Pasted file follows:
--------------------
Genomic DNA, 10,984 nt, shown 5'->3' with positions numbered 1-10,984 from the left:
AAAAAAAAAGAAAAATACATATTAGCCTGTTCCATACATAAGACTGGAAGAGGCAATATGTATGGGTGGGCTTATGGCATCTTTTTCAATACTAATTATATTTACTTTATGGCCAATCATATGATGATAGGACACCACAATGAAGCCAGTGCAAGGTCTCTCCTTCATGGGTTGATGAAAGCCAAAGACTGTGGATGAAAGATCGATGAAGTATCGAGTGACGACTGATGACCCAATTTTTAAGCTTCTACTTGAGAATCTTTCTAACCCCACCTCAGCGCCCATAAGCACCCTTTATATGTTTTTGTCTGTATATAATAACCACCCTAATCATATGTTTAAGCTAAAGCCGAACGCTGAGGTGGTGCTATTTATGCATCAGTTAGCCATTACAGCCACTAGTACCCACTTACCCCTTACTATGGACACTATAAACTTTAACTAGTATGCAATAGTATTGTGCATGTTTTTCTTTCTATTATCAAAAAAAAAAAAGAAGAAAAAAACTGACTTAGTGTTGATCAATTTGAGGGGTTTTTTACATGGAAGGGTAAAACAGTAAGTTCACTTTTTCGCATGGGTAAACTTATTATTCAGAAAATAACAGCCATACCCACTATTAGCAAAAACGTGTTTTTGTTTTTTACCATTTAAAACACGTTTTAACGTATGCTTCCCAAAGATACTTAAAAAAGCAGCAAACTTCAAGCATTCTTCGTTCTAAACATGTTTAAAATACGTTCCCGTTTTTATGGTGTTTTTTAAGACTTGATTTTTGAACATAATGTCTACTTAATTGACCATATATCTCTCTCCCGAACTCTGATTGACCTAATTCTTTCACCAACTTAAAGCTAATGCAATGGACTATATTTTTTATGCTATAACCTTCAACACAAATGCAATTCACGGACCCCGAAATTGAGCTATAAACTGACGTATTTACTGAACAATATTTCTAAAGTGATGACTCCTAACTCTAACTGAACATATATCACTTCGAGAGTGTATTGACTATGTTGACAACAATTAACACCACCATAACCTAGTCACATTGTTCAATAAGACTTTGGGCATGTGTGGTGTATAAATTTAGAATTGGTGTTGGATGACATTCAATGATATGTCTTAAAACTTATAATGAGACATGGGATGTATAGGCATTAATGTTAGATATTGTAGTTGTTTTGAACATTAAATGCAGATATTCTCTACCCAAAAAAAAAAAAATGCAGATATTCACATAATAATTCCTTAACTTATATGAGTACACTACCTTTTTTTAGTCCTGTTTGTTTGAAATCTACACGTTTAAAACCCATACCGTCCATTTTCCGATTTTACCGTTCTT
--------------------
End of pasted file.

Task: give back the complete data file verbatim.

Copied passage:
Genomic DNA, 10,984 nt, shown 5'->3' with positions numbered 1-10,984 from the left:
AAAAAAAAAGAAAAATACATATTAGCCTGTTCCATACATAAGACTGGAAGAGGCAATATGTATGGGTGGGCTTATGGCATCTTTTTCAATACTAATTATATTTACTTTATGGCCAATCATATGATGATAGGACACCACAATGAAGCCAGTGCAAGGTCTCTCCTTCATGGGTTGATGAAAGCCAAAGACTGTGGATGAAAGATCGATGAAGTATCGAGTGACGACTGATGACCCAATTTTTAAGCTTCTACTTGAGAATCTTTCTAACCCCACCTCAGCGCCCATAAGCACCCTTTATATGTTTTTGTCTGTATATAATAACCACCCTAATCATATGTTTAAGCTAAAGCCGAACGCTGAGGTGGTGCTATTTATGCATCAGTTAGCCATTACAGCCACTAGTACCCACTTACCCCTTACTATGGACACTATAAACTTTAACTAGTATGCAATAGTATTGTGCATGTTTTTCTTTCTATTATCAAAAAAAAAAAAGAAGAAAAAAACTGACTTAGTGTTGATCAATTTGAGGGGTTTTTTACATGGAAGGGTAAAACAGTAAGTTCACTTTTTCGCATGGGTAAACTTATTATTCAGAAAATAACAGCCATACCCACTATTAGCAAAAACGTGTTTTTGTTTTTTACCATTTAAAACACGTTTTAACGTATGCTTCCCAAAGATACTTAAAAAAGCAGCAAACTTCAAGCATTCTTCGTTCTAAACATGTTTAAAATACGTTCCCGTTTTTATGGTGTTTTTTAAGACTTGATTTTTGAACATAATGTCTACTTAATTGACCATATATCTCTCTCCCGAACTCTGATTGACCTAATTCTTTCACCAACTTAAAGCTAATGCAATGGACTATATTTTTTATGCTATAACCTTCAACACAAATGCAATTCACGGACCCCGAAATTGAGCTATAAACTGACGTATTTACTGAACAATATTTCTAAAGTGATGACTCCTAACTCTAACTGAACATATATCACTTCGAGAGTGTATTGACTATGTTGACAACAATTAACACCACCATAACCTAGTCACATTGTTCAATAAGACTTTGGGCATGTGTGGTGTATAAATTTAGAATTGGTGTTGGATGACATTCAATGATATGTCTTAAAACTTATAATGAGACATGGGATGTATAGGCATTAATGTTAGATATTGTAGTTGTTTTGAACATTAAATGCAGATATTCTCTACCCAAAAAAAAAAAAATGCAGATATTCACATAATAATTCCTTAACTTATATGAGTACACTACCTTTTTTTAGTCCTGTTTGTTTGAAATCTACACGTTTAAAACCCATACCGTCCATTTTCCGATTTTACCGTTCTT